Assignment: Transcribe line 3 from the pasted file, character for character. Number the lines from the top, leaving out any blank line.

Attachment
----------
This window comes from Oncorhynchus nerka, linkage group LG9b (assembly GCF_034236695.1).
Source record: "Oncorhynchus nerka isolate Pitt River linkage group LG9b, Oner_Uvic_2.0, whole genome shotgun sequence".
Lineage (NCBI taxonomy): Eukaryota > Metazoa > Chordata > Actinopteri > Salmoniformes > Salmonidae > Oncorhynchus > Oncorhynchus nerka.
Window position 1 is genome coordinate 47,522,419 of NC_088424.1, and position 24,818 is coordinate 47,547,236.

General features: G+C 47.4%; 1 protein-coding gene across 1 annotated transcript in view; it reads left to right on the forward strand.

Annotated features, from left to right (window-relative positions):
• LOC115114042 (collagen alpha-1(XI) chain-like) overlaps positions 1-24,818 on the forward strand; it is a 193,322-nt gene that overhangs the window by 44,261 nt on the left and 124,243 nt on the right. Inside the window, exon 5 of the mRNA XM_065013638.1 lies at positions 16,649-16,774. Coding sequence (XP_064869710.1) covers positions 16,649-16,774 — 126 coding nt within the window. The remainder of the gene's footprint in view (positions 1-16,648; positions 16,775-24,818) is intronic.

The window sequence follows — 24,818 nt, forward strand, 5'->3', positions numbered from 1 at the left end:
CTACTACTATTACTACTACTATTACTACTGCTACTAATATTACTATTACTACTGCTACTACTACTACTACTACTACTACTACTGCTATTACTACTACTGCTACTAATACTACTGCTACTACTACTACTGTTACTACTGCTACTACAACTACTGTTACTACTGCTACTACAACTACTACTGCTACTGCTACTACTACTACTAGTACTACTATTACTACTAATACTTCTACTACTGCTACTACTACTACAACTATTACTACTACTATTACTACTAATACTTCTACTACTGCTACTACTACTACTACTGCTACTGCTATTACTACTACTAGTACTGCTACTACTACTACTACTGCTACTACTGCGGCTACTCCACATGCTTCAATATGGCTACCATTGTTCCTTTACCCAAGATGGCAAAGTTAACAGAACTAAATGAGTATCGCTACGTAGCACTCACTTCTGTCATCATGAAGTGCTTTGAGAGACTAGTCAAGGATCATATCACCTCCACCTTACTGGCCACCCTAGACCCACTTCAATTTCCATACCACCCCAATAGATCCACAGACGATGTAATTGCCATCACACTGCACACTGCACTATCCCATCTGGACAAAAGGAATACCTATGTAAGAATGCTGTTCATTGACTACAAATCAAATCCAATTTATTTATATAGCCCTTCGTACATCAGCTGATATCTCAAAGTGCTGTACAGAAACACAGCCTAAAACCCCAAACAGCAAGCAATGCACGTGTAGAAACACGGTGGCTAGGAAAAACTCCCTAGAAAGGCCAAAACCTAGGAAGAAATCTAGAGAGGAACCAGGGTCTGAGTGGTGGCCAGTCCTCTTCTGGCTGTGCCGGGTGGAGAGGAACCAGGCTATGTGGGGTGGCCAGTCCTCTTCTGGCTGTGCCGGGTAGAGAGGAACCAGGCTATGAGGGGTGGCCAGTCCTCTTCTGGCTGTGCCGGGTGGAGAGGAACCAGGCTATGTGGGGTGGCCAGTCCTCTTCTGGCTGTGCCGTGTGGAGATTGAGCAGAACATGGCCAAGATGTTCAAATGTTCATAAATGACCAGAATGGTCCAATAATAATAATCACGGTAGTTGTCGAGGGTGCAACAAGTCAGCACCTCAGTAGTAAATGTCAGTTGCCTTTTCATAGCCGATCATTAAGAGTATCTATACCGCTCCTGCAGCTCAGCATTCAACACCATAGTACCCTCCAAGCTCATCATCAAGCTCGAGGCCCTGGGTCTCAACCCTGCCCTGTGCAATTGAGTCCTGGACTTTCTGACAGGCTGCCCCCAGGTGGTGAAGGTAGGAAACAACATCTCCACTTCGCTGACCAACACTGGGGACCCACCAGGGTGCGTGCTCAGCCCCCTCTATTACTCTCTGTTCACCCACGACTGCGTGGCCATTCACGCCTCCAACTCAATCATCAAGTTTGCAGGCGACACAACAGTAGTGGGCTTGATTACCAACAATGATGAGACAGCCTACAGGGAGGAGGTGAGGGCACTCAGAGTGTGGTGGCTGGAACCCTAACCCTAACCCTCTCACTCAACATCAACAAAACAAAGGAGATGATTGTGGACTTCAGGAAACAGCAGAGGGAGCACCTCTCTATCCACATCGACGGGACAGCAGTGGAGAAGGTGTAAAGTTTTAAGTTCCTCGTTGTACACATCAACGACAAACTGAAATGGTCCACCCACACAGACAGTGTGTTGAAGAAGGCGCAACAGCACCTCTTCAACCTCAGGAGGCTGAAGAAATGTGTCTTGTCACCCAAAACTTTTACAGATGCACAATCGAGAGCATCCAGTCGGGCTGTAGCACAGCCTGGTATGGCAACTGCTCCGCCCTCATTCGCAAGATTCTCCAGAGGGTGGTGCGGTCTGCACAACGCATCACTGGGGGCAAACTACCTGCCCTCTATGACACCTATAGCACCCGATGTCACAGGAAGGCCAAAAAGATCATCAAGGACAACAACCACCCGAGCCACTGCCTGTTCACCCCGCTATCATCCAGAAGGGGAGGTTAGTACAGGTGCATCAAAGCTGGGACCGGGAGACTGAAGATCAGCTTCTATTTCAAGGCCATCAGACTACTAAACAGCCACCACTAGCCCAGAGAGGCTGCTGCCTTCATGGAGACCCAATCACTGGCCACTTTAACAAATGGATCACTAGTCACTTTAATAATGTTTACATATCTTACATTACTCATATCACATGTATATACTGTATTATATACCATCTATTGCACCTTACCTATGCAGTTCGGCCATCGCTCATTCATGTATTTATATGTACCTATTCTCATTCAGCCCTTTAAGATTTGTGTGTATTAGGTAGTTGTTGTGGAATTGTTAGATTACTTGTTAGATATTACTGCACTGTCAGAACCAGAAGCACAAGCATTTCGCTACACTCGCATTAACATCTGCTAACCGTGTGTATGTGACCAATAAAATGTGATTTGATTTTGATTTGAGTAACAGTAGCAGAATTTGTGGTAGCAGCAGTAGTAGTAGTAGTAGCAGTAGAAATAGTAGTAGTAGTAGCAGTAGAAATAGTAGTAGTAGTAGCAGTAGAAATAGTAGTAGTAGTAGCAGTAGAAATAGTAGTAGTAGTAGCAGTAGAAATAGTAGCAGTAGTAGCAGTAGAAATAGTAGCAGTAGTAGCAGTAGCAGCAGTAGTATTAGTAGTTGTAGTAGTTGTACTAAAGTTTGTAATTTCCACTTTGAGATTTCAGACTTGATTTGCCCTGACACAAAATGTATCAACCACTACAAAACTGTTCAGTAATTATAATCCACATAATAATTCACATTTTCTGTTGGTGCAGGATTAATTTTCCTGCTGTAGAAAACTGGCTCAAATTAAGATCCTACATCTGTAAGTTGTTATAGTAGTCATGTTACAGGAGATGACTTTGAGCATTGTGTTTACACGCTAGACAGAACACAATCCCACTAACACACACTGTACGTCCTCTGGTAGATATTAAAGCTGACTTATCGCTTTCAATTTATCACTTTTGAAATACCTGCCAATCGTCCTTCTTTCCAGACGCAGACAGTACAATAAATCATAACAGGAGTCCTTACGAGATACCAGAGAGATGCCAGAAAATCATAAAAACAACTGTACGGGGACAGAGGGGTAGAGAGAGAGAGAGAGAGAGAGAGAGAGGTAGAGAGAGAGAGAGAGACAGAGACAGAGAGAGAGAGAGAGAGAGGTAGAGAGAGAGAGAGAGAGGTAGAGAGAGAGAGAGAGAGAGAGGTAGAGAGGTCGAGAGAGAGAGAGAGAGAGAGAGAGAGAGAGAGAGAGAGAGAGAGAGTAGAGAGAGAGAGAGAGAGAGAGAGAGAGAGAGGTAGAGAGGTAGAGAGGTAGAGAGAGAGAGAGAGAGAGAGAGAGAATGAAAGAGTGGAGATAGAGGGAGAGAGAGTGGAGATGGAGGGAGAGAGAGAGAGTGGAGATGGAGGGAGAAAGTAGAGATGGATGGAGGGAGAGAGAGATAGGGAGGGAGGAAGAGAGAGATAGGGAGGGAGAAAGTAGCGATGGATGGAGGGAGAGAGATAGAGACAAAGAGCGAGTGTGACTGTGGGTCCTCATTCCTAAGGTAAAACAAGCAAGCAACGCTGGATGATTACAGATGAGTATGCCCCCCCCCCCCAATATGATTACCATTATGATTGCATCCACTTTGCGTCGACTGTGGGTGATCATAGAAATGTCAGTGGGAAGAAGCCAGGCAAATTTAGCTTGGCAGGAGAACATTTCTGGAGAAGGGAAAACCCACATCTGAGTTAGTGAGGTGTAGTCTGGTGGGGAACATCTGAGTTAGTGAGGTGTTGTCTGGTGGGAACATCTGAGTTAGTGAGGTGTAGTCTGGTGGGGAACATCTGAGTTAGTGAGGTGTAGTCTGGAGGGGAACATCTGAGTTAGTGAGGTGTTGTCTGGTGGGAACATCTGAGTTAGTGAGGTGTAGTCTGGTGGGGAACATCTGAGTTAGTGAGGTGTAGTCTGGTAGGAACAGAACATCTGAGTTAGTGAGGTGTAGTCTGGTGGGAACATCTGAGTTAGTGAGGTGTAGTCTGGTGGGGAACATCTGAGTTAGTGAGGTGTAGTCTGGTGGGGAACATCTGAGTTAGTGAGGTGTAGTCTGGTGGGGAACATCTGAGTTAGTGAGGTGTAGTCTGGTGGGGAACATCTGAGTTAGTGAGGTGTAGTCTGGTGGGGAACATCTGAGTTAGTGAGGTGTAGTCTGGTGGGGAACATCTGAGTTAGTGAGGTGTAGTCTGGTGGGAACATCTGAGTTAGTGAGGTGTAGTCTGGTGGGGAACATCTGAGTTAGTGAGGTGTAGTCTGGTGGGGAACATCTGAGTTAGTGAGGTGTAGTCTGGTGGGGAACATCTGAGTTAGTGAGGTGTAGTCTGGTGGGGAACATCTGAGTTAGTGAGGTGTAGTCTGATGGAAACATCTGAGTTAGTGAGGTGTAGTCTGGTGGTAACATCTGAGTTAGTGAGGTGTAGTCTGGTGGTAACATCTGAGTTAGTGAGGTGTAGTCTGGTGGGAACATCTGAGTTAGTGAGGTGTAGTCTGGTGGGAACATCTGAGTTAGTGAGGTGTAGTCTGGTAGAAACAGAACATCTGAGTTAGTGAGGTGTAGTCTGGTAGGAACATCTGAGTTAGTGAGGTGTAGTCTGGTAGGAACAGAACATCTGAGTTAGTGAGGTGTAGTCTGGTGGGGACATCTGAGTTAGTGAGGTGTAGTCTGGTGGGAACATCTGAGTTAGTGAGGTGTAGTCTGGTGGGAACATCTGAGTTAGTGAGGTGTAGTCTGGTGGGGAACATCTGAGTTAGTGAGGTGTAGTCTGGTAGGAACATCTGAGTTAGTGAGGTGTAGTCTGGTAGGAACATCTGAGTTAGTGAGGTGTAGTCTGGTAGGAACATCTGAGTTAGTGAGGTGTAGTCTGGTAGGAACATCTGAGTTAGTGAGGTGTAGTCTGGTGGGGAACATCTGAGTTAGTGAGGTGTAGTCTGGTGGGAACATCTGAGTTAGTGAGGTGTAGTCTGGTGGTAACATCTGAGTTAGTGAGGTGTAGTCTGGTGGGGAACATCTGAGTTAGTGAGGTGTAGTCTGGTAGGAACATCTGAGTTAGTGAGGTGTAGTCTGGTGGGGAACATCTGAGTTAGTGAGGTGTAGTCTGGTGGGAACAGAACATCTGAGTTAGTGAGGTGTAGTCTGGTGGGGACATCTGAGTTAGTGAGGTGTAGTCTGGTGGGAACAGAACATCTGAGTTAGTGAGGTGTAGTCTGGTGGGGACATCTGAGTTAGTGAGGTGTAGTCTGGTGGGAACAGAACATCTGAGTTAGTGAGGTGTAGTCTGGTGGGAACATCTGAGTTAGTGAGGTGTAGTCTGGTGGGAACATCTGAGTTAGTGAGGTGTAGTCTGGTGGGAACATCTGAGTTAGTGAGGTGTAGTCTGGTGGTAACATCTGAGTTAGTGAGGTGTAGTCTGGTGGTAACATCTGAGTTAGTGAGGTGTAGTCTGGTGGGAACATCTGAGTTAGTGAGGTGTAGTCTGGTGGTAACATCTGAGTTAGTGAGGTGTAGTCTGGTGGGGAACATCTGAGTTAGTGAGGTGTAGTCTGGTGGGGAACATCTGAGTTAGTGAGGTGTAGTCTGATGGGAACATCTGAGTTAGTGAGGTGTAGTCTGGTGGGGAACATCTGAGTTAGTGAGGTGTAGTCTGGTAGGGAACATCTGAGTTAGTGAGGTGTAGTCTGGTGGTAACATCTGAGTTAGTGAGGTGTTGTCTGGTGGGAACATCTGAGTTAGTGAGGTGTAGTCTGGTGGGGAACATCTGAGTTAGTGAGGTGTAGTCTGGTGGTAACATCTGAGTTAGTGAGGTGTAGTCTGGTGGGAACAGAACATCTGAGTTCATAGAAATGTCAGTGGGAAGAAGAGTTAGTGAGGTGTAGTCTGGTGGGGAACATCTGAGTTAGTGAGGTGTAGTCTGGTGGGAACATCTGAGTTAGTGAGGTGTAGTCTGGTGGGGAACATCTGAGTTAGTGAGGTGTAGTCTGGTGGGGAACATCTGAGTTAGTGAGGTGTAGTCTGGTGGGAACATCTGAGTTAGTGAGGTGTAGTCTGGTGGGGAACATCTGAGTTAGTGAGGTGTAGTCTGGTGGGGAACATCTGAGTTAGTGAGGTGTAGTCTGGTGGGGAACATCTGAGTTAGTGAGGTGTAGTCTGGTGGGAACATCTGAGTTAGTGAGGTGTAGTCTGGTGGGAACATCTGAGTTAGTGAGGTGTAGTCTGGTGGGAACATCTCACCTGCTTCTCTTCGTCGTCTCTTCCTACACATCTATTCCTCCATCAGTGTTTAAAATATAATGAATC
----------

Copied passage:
Lineage (NCBI taxonomy): Eukaryota > Metazoa > Chordata > Actinopteri > Salmoniformes > Salmonidae > Oncorhynchus > Oncorhynchus nerka.